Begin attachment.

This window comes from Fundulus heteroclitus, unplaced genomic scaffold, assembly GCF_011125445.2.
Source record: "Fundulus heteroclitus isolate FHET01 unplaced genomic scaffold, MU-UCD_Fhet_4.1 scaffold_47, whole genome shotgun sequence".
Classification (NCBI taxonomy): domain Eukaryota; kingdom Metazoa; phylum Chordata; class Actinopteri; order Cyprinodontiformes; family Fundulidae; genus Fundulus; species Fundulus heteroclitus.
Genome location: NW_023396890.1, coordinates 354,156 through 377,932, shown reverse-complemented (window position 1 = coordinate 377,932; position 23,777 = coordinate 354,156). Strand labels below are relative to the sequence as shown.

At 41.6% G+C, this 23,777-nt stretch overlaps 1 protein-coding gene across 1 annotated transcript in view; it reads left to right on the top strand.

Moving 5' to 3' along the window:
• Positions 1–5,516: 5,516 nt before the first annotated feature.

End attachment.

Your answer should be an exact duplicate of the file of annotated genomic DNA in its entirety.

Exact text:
This window comes from Fundulus heteroclitus, unplaced genomic scaffold, assembly GCF_011125445.2.
Source record: "Fundulus heteroclitus isolate FHET01 unplaced genomic scaffold, MU-UCD_Fhet_4.1 scaffold_47, whole genome shotgun sequence".
Classification (NCBI taxonomy): domain Eukaryota; kingdom Metazoa; phylum Chordata; class Actinopteri; order Cyprinodontiformes; family Fundulidae; genus Fundulus; species Fundulus heteroclitus.
Genome location: NW_023396890.1, coordinates 354,156 through 377,932, shown reverse-complemented (window position 1 = coordinate 377,932; position 23,777 = coordinate 354,156). Strand labels below are relative to the sequence as shown.

At 41.6% G+C, this 23,777-nt stretch overlaps 1 protein-coding gene across 1 annotated transcript in view; it reads left to right on the top strand.

Moving 5' to 3' along the window:
• Positions 1–5,516: 5,516 nt before the first annotated feature.